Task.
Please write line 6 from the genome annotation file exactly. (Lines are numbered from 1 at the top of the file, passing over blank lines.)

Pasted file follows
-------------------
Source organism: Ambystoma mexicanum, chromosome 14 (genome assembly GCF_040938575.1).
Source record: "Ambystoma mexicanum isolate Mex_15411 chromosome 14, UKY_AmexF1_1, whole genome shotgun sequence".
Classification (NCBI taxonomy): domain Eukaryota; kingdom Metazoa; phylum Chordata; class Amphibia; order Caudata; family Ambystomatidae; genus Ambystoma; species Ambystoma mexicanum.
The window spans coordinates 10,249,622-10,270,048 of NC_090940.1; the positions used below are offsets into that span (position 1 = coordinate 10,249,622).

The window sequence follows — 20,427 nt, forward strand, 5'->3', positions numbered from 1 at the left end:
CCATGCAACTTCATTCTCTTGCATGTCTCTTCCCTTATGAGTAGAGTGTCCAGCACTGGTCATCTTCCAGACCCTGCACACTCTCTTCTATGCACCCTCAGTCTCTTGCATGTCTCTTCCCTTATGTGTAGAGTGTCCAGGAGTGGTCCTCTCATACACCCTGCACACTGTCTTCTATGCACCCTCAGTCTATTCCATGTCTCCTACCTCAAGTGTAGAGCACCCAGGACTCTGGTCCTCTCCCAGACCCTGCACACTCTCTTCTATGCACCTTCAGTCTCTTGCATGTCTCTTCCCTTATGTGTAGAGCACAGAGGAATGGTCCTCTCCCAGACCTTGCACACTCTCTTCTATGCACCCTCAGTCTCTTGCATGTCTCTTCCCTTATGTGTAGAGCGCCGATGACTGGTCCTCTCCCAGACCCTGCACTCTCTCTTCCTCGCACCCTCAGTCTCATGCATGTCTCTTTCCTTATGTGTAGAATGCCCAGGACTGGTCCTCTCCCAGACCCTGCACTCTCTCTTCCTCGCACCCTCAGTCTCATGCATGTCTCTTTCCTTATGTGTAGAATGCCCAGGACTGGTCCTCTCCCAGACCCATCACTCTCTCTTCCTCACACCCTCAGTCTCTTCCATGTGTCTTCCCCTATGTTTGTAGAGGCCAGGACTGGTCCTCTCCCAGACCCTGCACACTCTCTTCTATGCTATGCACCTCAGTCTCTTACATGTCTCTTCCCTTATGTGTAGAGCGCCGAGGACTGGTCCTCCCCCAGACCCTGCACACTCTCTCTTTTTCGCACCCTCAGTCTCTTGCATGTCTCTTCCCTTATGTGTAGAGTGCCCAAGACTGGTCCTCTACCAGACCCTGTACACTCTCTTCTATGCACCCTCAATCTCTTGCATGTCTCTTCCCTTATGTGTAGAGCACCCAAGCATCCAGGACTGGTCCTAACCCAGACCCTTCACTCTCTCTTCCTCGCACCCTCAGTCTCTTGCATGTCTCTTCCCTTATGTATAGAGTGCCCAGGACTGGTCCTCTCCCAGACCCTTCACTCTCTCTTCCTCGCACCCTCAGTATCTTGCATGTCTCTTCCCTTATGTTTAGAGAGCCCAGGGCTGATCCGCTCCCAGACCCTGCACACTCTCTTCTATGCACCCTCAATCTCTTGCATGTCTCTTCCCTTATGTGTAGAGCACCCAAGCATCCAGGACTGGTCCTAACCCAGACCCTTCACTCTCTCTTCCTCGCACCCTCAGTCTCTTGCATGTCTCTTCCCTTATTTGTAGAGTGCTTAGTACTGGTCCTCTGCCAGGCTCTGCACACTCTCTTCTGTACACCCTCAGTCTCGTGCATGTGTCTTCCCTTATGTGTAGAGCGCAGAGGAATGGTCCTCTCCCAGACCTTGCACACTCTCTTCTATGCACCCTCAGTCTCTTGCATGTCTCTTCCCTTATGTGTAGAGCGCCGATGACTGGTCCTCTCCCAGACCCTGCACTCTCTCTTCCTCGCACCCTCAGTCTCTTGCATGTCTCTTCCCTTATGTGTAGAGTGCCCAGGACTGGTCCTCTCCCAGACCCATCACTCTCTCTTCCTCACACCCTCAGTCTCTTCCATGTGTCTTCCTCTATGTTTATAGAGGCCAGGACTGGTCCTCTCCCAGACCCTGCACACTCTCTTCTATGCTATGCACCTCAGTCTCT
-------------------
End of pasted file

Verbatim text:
CCATGCAACTTCATTCTCTTGCATGTCTCTTCCCTTATGAGTAGAGTGTCCAGCACTGGTCATCTTCCAGACCCTGCACACTCTCTTCTATGCACCCTCAGTCTCTTGCATGTCTCTTCCCTTATGTGTAGAGTGTCCAGGAGTGGTCCTCTCATACACCCTGCACACTGTCTTCTATGCACCCTCAGTCTATTCCATGTCTCCTACCTCAAGTGTAGAGCACCCAGGACTCTGGTCCTCTCCCAGACCCTGCACACTCTCTTCTATGCACCTTCAGTCTCTTGCATGTCTCTTCCCTTATGTGTAGAGCACAGAGGAATGGTCCTCTCCCAGACCTTGCACACTCTCTTCTATGCACCCTCAGTCTCTTGCATGTCTCTTCCCTTATGTGTAGAGCGCCGATGACTGGTCCTCTCCCAGACCCTGCACTCTCTCTTCCTCGCACCCTCAGTCTCATGCATGTCTCTTTCCTTATGTGTAGAATGCCCAGGACTGGTCCTCTCCCAGACCCTGCACTCTCTCTTCCTCGCACCCTCAGTCTCATGCATGTCTCTTTCCTTATGTGTAGAATGCCCAGGACTGGTCCTCTCCCAGACCCATCACTCTCTCTTCCTCACACCCTCAGTCTCTTCCATGTGTCTTCCCCTATGTTTGTAGAGGCCAGGACTGGTCCTCTCCCAGACCCTGCACACTCTCTTCTATGCTATGCACCTCAGTCTCTTACATGTCTCTTCCCTTATGTGTAGAGCGCCGAGGACTGGTCCTCCCCCAGACCCTGCACACTCTCTCTTTTTCGCACCCTCAGTCTCTTGCATGTCTCTTCCCTTATGTGTAGAGTGCCCAAGACTGGTCCTCTACCAGACCCTGTACACTCTCTTCTATGCACCCTCAATCTCTTGCATGTCTCTTCCCTTATGTGTAGAGCACCCAAGCATCCAGGACTGGTCCTAACCCAGACCCTTCACTCTCTCTTCCTCGCACCCTCAGTCTCTTGCATGTCTCTTCCCTTATGTATAGAGTGCCCAGGACTGGTCCTCTCCCAGACCCTTCACTCTCTCTTCCTCGCACCCTCAGTATCTTGCATGTCTCTTCCCTTATGTTTAGAGAGCCCAGGGCTGATCCGCTCCCAGACCCTGCACACTCTCTTCTATGCACCCTCAATCTCTTGCATGTCTCTTCCCTTATGTGTAGAGCACCCAAGCATCCAGGACTGGTCCTAACCCAGACCCTTCACTCTCTCTTCCTCGCACCCTCAGTCTCTTGCATGTCTCTTCCCTTATTTGTAGAGTGCTTAGTACTGGTCCTCTGCCAGGCTCTGCACACTCTCTTCTGTACACCCTCAGTCTCGTGCATGTGTCTTCCCTTATGTGTAGAGCGCAGAGGAATGGTCCTCTCCCAGACCTTGCACACTCTCTTCTATGCACCCTCAGTCTCTTGCATGTCTCTTCCCTTATGTGTAGAGCGCCGATGACTGGTCCTCTCCCAGACCCTGCACTCTCTCTTCCTCGCACCCTCAGTCTCTTGCATGTCTCTTCCCTTATGTGTAGAGTGCCCAGGACTGGTCCTCTCCCAGACCCATCACTCTCTCTTCCTCACACCCTCAGTCTCTTCCATGTGTCTTCCTCTATGTTTATAGAGGCCAGGACTGGTCCTCTCCCAGACCCTGCACACTCTCTTCTATGCTATGCACCTCAGTCTCT